Consciousness Is Complex
The one fact we want at this stage of our inquiry is simply this: that
consciousness, awaking at birth, very soon becomes complex. However
single and simple in content immediate consciousness may be, it is so
intimately linked with all preceding experience that a pure sensation is
probably never known after the first second of life. As the sensation is
registered it becomes a basis for comparison. That first sensation,
perhaps, was just a feeling of something. The next is a feeling of
something that is the same, or is not the same, as the first. So
immediately perception is established. The baby consciousness recognizes
that the vague feeling is, or is not, that same thing. And from
perception to a complex consciousness of perceptions, of ideas, of
memories and relations, and judgments, is so short a step that we cannot
use our measuring rods to span it.
Thus through the various stages of life, from infancy to maturity, the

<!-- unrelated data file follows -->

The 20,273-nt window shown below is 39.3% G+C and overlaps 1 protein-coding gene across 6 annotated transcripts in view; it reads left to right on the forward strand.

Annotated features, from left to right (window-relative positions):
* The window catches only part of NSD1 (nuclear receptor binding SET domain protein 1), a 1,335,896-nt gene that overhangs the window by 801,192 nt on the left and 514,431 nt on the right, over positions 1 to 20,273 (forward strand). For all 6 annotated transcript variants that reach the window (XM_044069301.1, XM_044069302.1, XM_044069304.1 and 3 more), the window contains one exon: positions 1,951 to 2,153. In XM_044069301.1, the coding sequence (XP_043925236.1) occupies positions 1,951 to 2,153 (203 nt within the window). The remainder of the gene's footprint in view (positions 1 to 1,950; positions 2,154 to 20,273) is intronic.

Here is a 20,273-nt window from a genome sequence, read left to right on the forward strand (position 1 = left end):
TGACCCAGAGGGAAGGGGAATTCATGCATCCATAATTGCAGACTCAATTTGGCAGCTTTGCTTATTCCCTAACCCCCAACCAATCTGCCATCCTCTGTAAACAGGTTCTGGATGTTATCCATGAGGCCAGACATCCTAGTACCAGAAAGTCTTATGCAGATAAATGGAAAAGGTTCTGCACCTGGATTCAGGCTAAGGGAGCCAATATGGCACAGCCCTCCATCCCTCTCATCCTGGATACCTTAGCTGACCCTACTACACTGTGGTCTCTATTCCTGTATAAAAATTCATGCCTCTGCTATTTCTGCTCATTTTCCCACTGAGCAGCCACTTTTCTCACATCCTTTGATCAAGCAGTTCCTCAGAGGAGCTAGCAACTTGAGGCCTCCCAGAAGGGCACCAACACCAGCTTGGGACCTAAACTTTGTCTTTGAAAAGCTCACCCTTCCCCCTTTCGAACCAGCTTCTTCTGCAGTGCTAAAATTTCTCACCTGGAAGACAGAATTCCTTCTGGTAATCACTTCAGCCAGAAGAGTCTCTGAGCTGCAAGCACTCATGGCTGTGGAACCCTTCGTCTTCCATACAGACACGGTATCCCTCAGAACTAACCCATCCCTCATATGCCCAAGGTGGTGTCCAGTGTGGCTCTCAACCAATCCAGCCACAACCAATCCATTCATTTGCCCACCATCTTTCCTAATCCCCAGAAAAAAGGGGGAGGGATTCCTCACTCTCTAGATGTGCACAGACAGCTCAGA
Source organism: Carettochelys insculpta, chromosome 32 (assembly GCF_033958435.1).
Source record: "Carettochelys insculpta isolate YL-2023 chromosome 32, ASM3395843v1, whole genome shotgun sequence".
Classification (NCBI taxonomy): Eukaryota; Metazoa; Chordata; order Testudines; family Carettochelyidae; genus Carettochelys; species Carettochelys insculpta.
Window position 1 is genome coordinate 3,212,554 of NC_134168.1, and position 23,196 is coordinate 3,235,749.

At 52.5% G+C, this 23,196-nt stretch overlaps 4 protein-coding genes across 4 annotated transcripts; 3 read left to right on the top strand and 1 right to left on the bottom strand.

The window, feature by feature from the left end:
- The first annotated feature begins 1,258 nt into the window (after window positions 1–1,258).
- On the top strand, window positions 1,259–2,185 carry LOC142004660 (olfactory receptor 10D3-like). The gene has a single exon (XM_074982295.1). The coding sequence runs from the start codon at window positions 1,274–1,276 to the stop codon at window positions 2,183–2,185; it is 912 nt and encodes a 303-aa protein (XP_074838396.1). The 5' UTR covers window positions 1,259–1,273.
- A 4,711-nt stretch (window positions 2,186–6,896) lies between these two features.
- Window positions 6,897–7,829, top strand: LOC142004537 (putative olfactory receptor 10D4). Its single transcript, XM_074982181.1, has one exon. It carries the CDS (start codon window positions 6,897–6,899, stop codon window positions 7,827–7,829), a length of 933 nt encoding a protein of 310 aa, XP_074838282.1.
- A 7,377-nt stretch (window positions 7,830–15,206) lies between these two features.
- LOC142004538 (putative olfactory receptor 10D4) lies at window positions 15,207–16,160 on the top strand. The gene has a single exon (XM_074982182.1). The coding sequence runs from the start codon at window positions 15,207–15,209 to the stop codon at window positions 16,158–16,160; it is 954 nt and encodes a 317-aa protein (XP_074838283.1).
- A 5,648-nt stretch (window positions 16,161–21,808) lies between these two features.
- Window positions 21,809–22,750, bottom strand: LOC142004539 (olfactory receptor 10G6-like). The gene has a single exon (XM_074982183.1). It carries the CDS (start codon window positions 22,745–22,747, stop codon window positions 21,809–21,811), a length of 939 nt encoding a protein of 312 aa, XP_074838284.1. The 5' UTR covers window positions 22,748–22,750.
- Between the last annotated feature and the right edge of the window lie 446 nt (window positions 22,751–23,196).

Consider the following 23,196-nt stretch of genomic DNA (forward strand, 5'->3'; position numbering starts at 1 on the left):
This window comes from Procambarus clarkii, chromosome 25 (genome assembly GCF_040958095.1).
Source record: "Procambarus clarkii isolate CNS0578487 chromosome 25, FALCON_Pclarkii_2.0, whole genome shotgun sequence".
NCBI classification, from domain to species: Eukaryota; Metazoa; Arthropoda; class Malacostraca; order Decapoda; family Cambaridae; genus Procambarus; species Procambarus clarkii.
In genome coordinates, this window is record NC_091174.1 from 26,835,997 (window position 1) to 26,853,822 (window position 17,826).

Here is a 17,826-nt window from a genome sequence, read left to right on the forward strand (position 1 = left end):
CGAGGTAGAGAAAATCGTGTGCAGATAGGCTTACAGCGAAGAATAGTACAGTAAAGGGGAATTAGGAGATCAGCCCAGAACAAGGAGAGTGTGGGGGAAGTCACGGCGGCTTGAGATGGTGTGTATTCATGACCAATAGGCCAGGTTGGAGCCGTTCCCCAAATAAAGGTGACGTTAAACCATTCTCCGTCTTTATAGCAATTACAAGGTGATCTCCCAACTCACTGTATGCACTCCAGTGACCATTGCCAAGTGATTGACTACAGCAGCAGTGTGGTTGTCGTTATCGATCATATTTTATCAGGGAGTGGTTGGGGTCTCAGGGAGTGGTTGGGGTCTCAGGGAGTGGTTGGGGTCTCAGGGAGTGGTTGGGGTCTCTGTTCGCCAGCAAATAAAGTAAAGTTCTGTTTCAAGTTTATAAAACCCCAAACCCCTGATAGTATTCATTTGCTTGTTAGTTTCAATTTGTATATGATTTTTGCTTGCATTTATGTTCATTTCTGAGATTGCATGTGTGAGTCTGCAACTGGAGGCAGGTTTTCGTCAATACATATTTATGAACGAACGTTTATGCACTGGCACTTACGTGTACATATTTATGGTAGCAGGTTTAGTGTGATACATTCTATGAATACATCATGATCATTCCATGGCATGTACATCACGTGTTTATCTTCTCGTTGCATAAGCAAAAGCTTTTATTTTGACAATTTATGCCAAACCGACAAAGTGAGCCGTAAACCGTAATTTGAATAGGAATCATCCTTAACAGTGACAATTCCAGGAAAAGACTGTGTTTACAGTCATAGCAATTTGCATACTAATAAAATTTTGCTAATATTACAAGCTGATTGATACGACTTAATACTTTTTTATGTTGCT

conscious is passing into the unconscious, only to help form later a new
conscious thought. Hence the conscious thought is determined by the
great mass of the unconscious, plus the external world.
But every thought, relegated to the unconscious, through its association
there--for it is plastic by nature--comes back to consciousness never
quite the same, and meets never quite the same stimulus. And as a result
a repeated mental experience is never twice exactly the same. So the
conscious becomes the unconscious and the unconscious the conscious, and
neither can be without the other.
Our problem is to understand the workings of the mind as it exists
today, and to try to find some of its most constructive uses; and on
that we shall focus attention. To that end we must first examine the
various ways in which consciousness expresses itself.
We have recognized two distinct mental states--the conscious and the
unconscious--and have found them constantly pressing each on the other's
domain. Our study of consciousness reveals the normal in the aspects of
sleeping and waking, also various abnormal states. Consciousness may
become excited, depressed, confused, delirious, or insane. We shall
consider later some of the mental workings that account for these
abnormal expressions. At present let us examine the mind's activities in
sleep and in delirium.